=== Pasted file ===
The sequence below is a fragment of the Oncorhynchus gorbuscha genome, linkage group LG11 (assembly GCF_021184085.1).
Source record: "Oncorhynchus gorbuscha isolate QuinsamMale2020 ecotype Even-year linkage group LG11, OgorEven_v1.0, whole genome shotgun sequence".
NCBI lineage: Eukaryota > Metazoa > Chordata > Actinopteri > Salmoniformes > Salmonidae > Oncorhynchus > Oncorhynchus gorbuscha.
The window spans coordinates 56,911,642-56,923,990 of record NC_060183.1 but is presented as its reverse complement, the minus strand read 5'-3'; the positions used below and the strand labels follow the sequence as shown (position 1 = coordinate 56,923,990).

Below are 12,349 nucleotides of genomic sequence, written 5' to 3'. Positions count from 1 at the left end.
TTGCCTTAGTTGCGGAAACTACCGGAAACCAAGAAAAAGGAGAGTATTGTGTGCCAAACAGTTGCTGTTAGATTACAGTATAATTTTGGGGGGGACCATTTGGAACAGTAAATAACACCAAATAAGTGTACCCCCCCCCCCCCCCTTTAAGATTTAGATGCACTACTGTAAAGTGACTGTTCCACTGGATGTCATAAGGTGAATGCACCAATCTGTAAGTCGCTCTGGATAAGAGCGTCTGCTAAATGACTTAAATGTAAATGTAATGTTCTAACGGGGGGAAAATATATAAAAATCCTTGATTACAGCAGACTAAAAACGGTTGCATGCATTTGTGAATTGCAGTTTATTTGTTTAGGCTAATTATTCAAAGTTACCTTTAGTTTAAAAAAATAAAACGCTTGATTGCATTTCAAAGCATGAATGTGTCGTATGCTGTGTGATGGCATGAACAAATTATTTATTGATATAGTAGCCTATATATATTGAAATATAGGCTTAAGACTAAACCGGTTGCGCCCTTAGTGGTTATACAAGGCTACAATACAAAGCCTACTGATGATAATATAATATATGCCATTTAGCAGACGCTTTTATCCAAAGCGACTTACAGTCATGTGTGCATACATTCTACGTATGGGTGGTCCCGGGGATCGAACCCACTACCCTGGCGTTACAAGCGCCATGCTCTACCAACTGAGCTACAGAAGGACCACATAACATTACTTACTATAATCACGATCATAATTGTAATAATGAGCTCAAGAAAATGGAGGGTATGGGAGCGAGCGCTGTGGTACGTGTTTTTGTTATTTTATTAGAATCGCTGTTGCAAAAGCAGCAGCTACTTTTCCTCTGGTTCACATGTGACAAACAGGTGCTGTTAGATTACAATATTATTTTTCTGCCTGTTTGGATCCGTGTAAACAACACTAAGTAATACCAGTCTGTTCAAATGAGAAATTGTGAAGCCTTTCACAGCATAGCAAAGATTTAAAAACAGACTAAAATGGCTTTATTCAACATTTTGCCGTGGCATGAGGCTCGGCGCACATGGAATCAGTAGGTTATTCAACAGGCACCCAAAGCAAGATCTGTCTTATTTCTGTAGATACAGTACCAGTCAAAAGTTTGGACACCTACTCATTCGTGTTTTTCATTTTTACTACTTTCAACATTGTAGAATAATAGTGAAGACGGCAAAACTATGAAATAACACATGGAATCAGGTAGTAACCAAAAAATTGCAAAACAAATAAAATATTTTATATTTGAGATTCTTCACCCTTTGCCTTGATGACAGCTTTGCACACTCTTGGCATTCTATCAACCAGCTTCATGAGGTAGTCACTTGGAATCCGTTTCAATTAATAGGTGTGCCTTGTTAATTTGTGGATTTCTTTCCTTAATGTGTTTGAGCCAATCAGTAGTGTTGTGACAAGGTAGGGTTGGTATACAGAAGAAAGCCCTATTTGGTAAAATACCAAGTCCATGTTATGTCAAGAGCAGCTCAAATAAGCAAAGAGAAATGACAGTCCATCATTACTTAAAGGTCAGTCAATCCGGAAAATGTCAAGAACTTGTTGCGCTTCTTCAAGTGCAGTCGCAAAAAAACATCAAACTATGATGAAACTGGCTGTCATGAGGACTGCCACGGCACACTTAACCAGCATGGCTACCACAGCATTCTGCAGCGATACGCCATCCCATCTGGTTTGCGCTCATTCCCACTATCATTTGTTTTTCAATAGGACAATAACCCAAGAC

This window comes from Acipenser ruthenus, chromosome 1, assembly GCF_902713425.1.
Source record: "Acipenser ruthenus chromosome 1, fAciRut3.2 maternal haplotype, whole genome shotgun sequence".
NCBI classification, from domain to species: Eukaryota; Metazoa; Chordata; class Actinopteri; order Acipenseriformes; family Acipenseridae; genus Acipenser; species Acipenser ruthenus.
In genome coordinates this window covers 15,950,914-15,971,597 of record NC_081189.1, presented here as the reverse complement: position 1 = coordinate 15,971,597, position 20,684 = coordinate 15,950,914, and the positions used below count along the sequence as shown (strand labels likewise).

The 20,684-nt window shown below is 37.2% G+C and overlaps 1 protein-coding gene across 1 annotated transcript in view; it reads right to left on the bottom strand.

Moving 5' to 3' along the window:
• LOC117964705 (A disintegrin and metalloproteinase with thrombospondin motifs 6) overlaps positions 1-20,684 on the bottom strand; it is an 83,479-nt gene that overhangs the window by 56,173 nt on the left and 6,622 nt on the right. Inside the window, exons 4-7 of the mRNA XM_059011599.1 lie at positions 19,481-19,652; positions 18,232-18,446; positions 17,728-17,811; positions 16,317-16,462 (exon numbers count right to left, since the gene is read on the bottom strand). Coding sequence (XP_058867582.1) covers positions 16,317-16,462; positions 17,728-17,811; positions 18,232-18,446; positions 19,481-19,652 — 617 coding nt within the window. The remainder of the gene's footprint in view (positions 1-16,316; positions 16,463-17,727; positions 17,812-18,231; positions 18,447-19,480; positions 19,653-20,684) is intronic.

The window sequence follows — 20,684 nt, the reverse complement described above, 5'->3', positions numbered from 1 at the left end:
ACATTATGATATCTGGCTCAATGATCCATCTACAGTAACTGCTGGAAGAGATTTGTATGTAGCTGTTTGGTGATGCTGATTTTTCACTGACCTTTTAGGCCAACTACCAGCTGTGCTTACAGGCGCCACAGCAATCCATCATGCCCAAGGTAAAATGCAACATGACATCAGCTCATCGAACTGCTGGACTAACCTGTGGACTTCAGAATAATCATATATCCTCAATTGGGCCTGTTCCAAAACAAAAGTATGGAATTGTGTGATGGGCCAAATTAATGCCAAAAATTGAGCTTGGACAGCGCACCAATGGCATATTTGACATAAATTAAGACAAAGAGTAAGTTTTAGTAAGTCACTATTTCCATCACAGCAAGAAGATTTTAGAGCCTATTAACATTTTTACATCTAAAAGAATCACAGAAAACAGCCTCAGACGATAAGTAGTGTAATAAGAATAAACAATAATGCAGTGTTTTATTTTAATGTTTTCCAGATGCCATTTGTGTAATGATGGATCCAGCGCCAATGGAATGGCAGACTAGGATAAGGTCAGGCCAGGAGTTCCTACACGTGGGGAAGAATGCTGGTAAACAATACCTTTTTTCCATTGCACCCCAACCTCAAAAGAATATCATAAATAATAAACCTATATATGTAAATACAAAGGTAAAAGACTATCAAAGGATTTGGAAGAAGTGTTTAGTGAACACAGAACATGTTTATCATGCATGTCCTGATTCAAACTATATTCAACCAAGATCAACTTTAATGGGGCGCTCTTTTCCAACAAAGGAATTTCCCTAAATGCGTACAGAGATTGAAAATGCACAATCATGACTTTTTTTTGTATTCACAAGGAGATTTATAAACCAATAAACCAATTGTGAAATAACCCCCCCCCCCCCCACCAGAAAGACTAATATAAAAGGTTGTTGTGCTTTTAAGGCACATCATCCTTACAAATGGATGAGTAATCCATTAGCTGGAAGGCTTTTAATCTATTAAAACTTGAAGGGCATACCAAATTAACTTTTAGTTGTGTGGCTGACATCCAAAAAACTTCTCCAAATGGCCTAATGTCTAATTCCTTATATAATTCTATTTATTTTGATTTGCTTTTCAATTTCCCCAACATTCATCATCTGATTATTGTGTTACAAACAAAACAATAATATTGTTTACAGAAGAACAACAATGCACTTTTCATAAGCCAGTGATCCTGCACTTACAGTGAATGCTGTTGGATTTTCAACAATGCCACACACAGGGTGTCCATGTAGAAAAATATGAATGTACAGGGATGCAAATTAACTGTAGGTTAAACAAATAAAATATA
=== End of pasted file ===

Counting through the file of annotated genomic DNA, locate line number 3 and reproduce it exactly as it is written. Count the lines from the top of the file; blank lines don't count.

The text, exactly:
NCBI lineage: Eukaryota > Metazoa > Chordata > Actinopteri > Salmoniformes > Salmonidae > Oncorhynchus > Oncorhynchus gorbuscha.